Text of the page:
Healthcare Workers Proning A Patient
"You have to remember that these are people fighting for their lives. And so, when we open up a little more lung, that's the difference between life and death." - Physician advocate for proning
Atlas Lift Tech, Inc. (Atlas) and Mobility is Medicine (MiM) joined forces in 2016 to integrate evidence-based mobility practices that are safe for staff and patients across the continuum of care. In the Spring of 2020, the team made a concerted effort to help healthcare workers combat the COVID-19 pandemic. Educating and advocating for mobility solutions and the associated benefits for healthcare providers and patients became a top priority. Now more than ever, mobility has become a matter of life and death.
As part of their mutual goal to promote safe patient mobility practices for healthcare workers and patients, Atlas and MiM saw a dire need to share timely, relevant, evidence-based mobility practices and free resources for professionals during this crisis. As a result, MiM, supported by Atlas, produced a 3-part on-demand video series called, “Proning Safely: A Three-Piece Puzzle”. Proning is not a new concept or medical practice. In fact, it has been used in patients with Acute Respiratory Distress Syndrome (ARDS) to improve oxygenation and prevent complications of ventilator-induced lung injury for the past 30 years. However, the use of prone positioning is now considered frontline therapy! In this video series, experts provide insights to define the patient most likely to respond to prone positioning, identify the time frame in which to initiate therapy, and to determine the appropriate time spent in the prone position. Additionally, safe patient handling strategies are shared on how to turn and sustain the patient in a prone position. All this insight and so much more is shared in the video series by top industry experts who bring their vast experience with them.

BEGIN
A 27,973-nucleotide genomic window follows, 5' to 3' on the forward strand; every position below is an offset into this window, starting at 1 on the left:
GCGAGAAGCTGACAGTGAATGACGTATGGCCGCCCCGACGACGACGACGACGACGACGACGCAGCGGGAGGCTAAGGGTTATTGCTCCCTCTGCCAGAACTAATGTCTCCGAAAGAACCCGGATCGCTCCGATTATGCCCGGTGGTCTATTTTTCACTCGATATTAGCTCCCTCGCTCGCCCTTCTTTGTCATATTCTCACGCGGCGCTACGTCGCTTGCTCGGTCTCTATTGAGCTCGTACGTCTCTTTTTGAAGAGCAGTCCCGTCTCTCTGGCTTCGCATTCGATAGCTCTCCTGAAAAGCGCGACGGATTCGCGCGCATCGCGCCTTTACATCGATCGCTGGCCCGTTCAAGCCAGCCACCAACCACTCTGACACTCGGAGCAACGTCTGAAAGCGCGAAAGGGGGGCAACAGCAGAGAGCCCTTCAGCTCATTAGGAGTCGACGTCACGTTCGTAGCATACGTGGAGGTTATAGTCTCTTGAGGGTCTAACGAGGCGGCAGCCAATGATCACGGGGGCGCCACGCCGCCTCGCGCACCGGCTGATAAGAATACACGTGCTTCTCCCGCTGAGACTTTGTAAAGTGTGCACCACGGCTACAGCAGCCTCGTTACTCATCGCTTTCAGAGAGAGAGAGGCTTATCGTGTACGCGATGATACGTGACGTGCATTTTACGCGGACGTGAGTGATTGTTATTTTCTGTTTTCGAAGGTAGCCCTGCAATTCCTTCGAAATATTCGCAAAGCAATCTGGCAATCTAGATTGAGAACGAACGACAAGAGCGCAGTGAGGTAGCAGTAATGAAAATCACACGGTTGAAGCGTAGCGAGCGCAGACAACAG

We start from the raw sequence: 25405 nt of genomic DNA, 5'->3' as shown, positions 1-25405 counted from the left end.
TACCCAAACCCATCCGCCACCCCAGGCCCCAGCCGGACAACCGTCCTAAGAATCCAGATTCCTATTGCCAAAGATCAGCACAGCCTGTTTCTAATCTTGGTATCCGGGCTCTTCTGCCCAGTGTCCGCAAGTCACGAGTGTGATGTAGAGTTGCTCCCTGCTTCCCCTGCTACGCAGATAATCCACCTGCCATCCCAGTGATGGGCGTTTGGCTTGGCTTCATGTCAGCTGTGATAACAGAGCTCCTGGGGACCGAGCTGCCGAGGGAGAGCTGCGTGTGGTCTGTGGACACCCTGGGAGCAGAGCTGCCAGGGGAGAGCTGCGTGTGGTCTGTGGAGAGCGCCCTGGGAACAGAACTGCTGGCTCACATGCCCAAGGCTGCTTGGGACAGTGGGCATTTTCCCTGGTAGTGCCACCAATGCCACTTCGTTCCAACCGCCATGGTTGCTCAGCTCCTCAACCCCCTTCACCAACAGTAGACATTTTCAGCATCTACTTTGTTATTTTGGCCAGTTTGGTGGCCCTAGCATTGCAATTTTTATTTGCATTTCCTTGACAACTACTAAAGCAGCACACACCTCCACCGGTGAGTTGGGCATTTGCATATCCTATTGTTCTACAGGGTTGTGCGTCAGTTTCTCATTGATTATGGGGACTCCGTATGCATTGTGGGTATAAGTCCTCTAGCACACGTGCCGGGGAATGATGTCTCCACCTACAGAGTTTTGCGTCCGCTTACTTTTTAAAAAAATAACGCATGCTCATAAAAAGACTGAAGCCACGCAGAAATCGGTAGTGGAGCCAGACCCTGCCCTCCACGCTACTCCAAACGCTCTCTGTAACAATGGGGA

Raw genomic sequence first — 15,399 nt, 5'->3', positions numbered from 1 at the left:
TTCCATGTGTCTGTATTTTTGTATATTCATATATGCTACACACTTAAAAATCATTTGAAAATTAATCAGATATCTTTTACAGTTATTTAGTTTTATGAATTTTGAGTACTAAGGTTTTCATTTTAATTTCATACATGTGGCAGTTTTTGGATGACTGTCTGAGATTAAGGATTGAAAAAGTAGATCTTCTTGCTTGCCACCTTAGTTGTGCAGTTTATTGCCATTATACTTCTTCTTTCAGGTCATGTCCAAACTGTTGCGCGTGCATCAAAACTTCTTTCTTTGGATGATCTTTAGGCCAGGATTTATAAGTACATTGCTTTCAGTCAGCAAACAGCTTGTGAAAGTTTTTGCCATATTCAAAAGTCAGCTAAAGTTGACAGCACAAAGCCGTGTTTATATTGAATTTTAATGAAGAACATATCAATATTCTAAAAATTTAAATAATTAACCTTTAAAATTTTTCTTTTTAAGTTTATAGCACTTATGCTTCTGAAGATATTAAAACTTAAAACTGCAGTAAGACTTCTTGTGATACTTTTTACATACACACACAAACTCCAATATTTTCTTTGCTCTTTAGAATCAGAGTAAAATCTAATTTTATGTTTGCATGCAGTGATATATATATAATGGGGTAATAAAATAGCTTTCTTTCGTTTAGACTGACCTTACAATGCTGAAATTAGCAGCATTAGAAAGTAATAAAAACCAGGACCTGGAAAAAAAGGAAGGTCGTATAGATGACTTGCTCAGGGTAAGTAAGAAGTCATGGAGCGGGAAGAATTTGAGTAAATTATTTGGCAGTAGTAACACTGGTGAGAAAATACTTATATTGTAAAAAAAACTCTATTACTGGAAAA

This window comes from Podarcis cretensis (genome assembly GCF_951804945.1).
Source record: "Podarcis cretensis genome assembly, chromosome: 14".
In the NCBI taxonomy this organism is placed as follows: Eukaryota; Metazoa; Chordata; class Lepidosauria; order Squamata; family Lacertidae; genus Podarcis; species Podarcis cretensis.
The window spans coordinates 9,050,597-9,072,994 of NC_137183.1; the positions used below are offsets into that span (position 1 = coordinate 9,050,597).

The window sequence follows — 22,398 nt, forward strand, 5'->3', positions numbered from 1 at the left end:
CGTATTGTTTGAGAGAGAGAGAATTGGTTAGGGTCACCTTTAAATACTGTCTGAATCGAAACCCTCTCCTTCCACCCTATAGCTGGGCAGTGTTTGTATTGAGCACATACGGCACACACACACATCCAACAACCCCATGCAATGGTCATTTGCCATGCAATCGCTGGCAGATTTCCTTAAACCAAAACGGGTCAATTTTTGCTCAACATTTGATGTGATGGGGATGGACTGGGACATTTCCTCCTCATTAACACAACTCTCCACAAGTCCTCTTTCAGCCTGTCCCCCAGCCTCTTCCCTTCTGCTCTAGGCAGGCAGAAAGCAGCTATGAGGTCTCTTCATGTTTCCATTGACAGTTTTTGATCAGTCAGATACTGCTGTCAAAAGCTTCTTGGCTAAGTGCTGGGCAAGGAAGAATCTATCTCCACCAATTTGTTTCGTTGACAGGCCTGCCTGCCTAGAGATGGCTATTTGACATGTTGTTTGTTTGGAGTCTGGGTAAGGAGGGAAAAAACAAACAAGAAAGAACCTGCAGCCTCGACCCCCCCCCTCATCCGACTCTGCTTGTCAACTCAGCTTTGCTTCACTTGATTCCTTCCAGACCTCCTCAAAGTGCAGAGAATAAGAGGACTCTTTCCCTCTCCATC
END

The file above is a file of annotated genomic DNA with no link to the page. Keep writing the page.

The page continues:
Meet the Experts
Kathleen Vollman (MSN, RN, CCNS, FCCM, FCNS, FAAN) started working with patients placed in the prone position during the mid-1980s. She is a clinical nurse specialist, consultant and entrepreneur who has widely published and lectured (both nationally and internationally) on a variety of critical care subjects. She is a subject matter expert on a variety of pulmonary, critical care, prevention of healthcare-acquired injuries, work culture and sepsis recognition and management. In 2009 Kathleen was inducted into the American Academy of Nurses (AACN). She co-authored the procedure for placing patients in the prone position for the "AACN Procedure Manual for High Acuity, Progressive, and Critical Care" (7th edition) in 2016.
Dr. Joyce Black (PhD, RN, FAAN) has always had an interest in wound and pressure injury healing and prevention. Early in her career, she discovered dangerous types of wounds and factors causing them. Dr. Black is so passionate about the topic that she requires graduate students she sponsors to work on a thesis related to wound and pressure injury care. Dr. Black is currently an associate professor at the University of Nebraska Medical Center College of Nursing. She is certified in wound healing, plastic surgical nursing and is a fellow in the American Professional Wound Care Association. Dr. Black is also the current President of the National Pressure Ulcer Advisory Panel and chairman of the NPUAP's task force to redefine pressure ulcer staging.
Dr. Gail Powell-Cope (PhD, APRN, FAAN) is a passionate advocate and champion of safe patient handling and mobility. As both caregiver and researcher, she witnessed firsthand the devastating impact of what happens when a safe patient handling mobility program is not implemented and nurtured: caregivers become patients and patient outcomes significantly decline. Dr. Powell-Cope has had an extensive career as a nurse, researcher, and mentor. While she was the Director for the Tampa VA Research Center, she focused on improving the lives of Veterans with disabilities to enable them to become active and healthy. Dr. Powell-Cope speaks and lectures extensively on the topic and was one of Mobility is Medicine's first workshop presenters in 2019.